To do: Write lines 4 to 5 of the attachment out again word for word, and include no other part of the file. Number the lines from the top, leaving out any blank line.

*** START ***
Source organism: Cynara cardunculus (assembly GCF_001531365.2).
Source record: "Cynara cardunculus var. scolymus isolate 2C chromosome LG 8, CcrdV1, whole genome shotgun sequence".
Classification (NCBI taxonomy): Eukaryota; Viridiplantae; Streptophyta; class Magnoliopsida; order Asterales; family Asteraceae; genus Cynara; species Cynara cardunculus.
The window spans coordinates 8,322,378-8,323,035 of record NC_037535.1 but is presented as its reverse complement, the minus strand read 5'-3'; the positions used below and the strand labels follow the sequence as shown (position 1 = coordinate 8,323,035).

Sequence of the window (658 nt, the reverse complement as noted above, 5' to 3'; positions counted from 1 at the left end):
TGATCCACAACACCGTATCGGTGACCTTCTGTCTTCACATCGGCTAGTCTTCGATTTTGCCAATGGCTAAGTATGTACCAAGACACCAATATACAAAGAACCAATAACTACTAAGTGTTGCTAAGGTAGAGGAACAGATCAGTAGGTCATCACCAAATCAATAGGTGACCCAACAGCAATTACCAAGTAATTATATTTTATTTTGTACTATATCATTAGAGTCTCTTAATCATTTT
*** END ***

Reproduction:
The window spans coordinates 8,322,378-8,323,035 of record NC_037535.1 but is presented as its reverse complement, the minus strand read 5'-3'; the positions used below and the strand labels follow the sequence as shown (position 1 = coordinate 8,323,035).

Sequence of the window (658 nt, the reverse complement as noted above, 5' to 3'; positions counted from 1 at the left end):